From the New York Times bestselling author of H is for Hawk and winner of the Samuel Johnson Prize for nonfiction, comes a transcendent collection of essays about the natural world.
Animals don’t exist in order to teach us things, but that is what they have always done, and most of what they teach us is what we think we know about ourselves.
Helen Macdonald’s bestselling debut H is for Hawk brought the astonishing story of her relationship with goshawk Mabel to global critical acclaim and announced Macdonald as one of this century’s most important and insightful nature writers. H is for Hawk won the Samuel Johnson Prize for Nonfiction and the Costa Book Award, and was a finalist for the National Book Critics Circle Award and the Kirkus Prize for Nonfiction, launching poet and falconer Macdonald as our preeminent nature essayist, with a semi-regular column in the New York Times Magazine.
In Vesper Flights Helen Macdonald brings together a collection of her best loved essays, along with new pieces on topics ranging from nostalgia for a vanishing countryside to the tribulations of farming ostriches to her own private vespers while trying to fall asleep.
Meditating on notions of captivity and freedom, immigration and flight, Helen invites us into her most intimate experiences: observing the massive migration of songbirds from the top of the Empire State Building, watching tens of thousands of cranes in Hungary, seeking the last golden orioles in Suffolk’s poplar forests. She writes with heart-tugging clarity about wild boar, swifts, mushroom hunting, migraines, the strangeness of birds’ nests, and the unexpected guidance and comfort we find when watching wildlife.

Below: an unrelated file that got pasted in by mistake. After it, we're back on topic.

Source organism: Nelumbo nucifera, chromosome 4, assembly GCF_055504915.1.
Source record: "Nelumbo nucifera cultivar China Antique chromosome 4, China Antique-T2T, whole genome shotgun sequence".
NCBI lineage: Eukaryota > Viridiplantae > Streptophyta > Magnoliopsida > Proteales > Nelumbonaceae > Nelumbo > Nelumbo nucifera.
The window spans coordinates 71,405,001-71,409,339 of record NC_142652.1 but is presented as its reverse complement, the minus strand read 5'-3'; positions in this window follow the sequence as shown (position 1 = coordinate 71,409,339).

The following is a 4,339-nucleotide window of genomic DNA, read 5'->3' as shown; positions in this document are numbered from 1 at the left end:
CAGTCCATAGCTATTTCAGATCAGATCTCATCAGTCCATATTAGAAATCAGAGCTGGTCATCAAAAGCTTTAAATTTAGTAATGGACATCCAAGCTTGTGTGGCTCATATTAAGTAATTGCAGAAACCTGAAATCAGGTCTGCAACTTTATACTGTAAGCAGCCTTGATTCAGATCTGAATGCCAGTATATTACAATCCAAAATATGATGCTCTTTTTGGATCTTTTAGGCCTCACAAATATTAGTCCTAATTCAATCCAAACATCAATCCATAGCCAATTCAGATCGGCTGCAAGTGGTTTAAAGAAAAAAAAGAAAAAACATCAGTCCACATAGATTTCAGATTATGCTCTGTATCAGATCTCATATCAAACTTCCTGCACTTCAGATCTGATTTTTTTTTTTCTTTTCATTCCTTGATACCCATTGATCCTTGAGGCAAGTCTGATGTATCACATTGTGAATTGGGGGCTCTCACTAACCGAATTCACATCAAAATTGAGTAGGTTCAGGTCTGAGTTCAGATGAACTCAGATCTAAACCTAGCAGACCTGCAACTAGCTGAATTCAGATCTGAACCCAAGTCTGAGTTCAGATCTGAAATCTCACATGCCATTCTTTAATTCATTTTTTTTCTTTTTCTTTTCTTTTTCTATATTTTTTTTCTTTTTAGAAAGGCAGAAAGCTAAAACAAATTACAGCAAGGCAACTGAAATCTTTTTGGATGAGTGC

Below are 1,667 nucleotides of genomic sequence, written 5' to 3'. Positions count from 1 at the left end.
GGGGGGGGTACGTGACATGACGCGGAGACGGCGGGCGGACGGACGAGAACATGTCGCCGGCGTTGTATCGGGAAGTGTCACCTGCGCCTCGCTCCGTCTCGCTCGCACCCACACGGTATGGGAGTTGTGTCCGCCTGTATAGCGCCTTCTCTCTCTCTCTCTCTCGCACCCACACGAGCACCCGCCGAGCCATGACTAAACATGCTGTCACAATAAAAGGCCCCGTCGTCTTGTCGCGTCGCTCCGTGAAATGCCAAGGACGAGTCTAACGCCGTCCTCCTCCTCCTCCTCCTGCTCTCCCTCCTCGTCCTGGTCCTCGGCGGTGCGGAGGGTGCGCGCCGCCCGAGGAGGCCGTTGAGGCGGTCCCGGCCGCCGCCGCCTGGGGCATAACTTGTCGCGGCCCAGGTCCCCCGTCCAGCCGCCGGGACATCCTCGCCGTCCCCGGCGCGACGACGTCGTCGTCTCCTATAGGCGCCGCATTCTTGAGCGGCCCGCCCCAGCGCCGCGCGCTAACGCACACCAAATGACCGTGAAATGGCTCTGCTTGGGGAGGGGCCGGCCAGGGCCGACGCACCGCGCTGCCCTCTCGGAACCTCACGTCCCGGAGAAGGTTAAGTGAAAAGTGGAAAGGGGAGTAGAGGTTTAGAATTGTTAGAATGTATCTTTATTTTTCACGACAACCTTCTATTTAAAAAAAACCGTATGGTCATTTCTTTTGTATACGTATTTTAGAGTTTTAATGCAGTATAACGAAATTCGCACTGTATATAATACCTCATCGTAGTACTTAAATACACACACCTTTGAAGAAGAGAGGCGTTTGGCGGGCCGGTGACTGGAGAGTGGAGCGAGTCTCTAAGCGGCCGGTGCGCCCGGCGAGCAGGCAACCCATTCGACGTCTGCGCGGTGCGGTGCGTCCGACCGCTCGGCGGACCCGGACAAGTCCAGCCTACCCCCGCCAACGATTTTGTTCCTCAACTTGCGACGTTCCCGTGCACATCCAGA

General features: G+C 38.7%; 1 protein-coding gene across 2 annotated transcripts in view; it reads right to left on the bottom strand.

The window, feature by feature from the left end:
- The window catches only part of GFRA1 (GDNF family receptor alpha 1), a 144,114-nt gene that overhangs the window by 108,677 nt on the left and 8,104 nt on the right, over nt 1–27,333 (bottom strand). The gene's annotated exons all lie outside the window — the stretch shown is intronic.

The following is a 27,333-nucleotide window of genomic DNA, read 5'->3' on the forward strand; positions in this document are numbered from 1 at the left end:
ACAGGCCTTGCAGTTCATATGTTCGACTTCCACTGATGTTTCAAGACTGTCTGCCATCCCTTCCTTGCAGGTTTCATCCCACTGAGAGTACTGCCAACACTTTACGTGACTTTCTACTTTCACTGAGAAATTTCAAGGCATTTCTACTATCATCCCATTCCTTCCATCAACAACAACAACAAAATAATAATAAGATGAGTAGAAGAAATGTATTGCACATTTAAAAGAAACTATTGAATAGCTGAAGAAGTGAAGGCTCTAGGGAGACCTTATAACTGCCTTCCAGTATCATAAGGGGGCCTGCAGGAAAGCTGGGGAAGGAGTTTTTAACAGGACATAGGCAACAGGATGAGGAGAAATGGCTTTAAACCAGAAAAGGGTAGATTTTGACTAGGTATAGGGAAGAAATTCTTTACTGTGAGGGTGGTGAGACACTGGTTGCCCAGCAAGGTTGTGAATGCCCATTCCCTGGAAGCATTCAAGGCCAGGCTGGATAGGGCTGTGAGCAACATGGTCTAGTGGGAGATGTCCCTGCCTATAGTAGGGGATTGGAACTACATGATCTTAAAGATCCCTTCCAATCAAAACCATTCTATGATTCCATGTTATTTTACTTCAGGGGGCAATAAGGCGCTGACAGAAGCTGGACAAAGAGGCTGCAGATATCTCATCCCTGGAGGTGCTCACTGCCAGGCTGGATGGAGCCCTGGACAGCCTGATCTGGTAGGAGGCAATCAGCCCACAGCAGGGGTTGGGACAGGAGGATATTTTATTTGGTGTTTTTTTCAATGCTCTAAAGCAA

By one of this century’s most important and insightful nature writers, Vesper Flights is a captivating and foundational book about observation, fascination, time, memory, love and loss and how we make sense of the world around us.
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The first book I read by Helen MacDonald was her novel, H is for Hawk. I bought the book because it was about a bird. Reading the review, I thought it was going to be all mushy and nostalgic because it was written in response to her father’s death. I was surprised. It was anything but mushy. It put the word death into my mouth. I thought when I finished reading the book that she was not finished with writing what she was feeling and experiencing from the training of the hawk and her father’s passing. So I read everything she wrote that I could find. The New York Times essays I taught to my students. I collected as many of her words and insights as I could. This book, Vespers Flight has some of those essays included but as the book progresses, so do her realizations about life, about death and about H is for Hawk. This is more than a beautiful book. It is a gentle woman who does not take your hand, just walks with you and shares her understanding of what she sees with you to weave your thoughts into when they fit naturally.